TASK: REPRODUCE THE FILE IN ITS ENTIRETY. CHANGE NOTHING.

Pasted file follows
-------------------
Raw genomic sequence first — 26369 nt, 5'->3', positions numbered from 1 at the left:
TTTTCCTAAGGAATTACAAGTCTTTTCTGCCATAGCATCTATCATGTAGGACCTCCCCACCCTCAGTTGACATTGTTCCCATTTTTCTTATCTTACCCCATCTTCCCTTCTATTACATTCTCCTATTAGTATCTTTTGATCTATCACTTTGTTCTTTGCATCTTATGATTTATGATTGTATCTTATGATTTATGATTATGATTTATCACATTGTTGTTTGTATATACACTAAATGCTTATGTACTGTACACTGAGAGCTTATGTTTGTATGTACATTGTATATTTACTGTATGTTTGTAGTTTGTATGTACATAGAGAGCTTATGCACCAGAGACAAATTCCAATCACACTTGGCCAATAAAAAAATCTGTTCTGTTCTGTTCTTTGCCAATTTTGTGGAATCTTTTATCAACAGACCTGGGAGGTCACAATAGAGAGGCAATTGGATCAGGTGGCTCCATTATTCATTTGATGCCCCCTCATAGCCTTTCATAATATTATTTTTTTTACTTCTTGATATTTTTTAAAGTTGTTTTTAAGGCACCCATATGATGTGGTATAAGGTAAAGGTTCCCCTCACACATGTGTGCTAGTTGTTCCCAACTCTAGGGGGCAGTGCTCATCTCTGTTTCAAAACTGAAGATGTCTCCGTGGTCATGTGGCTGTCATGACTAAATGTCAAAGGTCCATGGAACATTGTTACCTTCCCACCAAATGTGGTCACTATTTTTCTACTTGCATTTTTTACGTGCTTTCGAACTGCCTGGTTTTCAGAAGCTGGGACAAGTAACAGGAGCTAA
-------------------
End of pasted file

Raw genomic sequence first — 26369 nt, 5'->3', positions numbered from 1 at the left:
TTTTCCTAAGGAATTACAAGTCTTTTCTGCCATAGCATCTATCATGTAGGACCTCCCCACCCTCAGTTGACATTGTTCCCATTTTTCTTATCTTACCCCATCTTCCCTTCTATTACATTCTCCTATTAGTATCTTTTGATCTATCACTTTGTTCTTTGCATCTTATGATTTATGATTGTATCTTATGATTTATGATTATGATTTATCACATTGTTGTTTGTATATACACTAAATGCTTATGTACTGTACACTGAGAGCTTATGTTTGTATGTACATTGTATATTTACTGTATGTTTGTAGTTTGTATGTACATAGAGAGCTTATGCACCAGAGACAAATTCCAATCACACTTGGCCAATAAAAAAATCTGTTCTGTTCTGTTCTTTGCCAATTTTGTGGAATCTTTTATCAACAGACCTGGGAGGTCACAATAGAGAGGCAATTGGATCAGGTGGCTCCATTATTCATTTGATGCCCCCTCATAGCCTTTCATAATATTATTTTTTTTACTTCTTGATATTTTTTAAAGTTGTTTTTAAGGCACCCATATGATGTGGTATAAGGTAAAGGTTCCCCTCACACATGTGTGCTAGTTGTTCCCAACTCTAGGGGGCAGTGCTCATCTCTGTTTCAAAACTGAAGATGTCTCCGTGGTCATGTGGCTGTCATGACTAAATGTCAAAGGTCCATGGAACATTGTTACCTTCCCACCAAATGTGGTCACTATTTTTCTACTTGCATTTTTTACGTGCTTTCGAACTGCCTGGTTTTCAGAAGCTGGGACAAGTAACAGGAGCTAA